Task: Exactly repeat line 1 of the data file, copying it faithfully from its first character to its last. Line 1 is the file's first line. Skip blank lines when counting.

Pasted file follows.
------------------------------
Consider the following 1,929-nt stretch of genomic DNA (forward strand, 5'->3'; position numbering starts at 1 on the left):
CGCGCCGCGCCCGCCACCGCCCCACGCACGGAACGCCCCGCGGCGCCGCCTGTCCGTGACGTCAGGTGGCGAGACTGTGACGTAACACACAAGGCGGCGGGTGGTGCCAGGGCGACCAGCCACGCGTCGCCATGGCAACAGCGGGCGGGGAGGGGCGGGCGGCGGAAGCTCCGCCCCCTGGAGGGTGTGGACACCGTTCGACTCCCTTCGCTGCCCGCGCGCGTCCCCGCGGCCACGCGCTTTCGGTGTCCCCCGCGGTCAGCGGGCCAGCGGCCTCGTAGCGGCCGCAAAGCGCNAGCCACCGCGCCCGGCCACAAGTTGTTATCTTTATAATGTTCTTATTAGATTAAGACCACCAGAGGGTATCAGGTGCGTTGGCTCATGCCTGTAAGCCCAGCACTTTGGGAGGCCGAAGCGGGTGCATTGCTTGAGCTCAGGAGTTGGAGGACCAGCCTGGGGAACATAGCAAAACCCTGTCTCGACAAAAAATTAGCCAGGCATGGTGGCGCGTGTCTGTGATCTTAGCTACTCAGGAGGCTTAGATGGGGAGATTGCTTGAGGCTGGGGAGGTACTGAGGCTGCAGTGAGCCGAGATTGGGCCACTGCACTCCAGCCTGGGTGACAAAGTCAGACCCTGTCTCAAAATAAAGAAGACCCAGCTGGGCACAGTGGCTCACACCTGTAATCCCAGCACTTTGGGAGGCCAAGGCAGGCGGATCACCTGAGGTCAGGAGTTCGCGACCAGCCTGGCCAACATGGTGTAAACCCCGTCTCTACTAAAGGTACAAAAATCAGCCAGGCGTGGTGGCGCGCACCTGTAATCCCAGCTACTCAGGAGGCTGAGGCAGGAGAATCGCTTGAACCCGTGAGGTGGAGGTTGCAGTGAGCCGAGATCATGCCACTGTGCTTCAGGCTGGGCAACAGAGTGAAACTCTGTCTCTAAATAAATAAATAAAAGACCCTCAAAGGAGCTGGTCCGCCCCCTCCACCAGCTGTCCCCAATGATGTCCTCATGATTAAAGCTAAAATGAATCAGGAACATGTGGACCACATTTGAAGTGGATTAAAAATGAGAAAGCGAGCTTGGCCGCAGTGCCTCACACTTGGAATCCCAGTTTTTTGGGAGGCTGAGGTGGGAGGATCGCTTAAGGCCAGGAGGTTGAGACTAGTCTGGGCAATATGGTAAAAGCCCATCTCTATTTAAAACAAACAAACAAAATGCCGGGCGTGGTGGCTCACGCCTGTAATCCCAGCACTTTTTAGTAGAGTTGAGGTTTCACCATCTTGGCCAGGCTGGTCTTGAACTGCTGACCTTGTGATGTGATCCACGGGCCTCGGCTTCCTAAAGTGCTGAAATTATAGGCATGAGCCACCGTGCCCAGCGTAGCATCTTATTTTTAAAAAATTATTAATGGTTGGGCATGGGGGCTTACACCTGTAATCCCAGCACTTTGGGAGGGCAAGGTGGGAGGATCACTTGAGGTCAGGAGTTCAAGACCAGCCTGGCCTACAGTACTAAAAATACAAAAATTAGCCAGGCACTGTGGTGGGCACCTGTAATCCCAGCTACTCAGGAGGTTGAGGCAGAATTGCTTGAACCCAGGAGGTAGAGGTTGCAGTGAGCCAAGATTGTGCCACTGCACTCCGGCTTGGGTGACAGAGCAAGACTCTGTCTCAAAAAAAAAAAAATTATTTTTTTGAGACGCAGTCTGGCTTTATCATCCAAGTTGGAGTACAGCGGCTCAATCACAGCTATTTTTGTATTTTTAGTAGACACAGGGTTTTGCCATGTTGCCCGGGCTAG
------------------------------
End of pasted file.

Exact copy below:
Consider the following 1,929-nt stretch of genomic DNA (forward strand, 5'->3'; position numbering starts at 1 on the left):